They all basically boil down to people who have grown accustomed to walking straight at other folks, and expecting them to move…


Watch: Woman chokes back tears as she videos property vandalized with racial slurs

Last week, Mia Frias-Russell woke up to find her property had been vandalized with racial and misogynistic slurs. In a Facebook Live video from her home in Campbellsburg, Indiana, Frias-Russell showed the audience her shed and car, both of which had been covered in graffiti saying “N—-r” and “B—h.” 

The police have been investigating the incident, and Campbellsburg Marshal Claude Combs said,  “This kind of stuff is not right, it’s not tolerable, and when we find out who did it, they will be charged criminally.”

Brandi Nicole Dimas, who identifies herself as a friend of Frias-Russell’s, has also started a GoFundMe campaign for Frias-Russell, to help her move and get a new car. Dimas says Frias-Russell recently moved with her three kids to Campbellsburg “in hopes to raise her children in a better community,” but now she hopes she can use the money to “get out of that racist town.”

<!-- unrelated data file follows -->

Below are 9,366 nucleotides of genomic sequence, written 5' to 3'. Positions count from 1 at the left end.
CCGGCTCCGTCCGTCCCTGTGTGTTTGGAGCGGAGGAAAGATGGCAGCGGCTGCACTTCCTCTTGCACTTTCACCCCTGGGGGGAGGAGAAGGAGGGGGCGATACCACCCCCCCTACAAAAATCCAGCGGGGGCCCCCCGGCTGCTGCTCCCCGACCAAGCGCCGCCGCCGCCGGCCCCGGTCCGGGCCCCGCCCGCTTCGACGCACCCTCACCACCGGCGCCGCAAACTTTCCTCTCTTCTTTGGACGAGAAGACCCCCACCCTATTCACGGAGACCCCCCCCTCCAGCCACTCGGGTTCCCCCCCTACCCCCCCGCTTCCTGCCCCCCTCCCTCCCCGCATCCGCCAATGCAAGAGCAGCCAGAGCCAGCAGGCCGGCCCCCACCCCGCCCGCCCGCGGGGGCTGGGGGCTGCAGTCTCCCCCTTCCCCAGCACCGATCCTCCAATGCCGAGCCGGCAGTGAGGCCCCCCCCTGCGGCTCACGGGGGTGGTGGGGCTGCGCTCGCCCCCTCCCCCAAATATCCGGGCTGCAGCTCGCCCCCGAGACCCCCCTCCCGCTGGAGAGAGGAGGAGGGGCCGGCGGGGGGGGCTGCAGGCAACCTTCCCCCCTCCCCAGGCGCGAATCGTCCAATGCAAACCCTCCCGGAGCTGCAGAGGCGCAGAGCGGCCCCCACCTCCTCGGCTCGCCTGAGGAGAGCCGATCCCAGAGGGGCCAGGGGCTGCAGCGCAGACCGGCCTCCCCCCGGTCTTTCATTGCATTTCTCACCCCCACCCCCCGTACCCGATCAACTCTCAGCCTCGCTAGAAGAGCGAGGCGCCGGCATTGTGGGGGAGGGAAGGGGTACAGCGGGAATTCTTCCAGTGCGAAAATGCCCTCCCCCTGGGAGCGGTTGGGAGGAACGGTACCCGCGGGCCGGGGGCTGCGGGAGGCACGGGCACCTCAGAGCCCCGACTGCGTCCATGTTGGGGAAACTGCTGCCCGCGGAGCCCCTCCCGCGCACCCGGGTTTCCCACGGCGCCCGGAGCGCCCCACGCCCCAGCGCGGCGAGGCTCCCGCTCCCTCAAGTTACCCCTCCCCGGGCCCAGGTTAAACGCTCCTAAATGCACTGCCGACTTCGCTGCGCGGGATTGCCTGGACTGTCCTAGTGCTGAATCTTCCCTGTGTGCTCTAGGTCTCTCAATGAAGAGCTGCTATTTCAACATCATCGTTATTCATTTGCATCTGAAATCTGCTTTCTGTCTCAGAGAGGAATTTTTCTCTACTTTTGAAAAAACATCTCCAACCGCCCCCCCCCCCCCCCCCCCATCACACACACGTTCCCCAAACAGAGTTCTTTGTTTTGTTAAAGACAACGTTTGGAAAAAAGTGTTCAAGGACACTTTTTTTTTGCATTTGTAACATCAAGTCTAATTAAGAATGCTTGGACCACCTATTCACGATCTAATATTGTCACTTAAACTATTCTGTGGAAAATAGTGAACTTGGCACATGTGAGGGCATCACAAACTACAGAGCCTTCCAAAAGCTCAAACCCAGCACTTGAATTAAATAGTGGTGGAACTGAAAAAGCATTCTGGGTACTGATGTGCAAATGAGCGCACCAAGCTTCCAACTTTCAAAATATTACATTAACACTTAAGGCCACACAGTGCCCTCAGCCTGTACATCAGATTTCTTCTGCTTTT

How One City Rakes In Millions From Arresting Black People For Petty Crimes
This city ranks #1 in America for arresting (mostly black) people for petty crimes. And it's raking in millions for it.
Police don’t need to hug black people. They just need to stop killing them.
White America is eating up feel-good stories about cops and kids. It's gross.

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“These stories almost always involve young children or women, never fully-grown black men — the very people who are disproportionately killed by cops over and over again. Filling the void of “absentee fathers,” the police are becoming, in these supposedly feel-good stories, the breadwinners, protectors and sources of stability within the lives of black women and children. But the narrative erases the role the police played in causing so many of those absences, and the celebration of cops as saviors tells us a lot about the audaciously sneaky and sometimes seductive nature of racism.”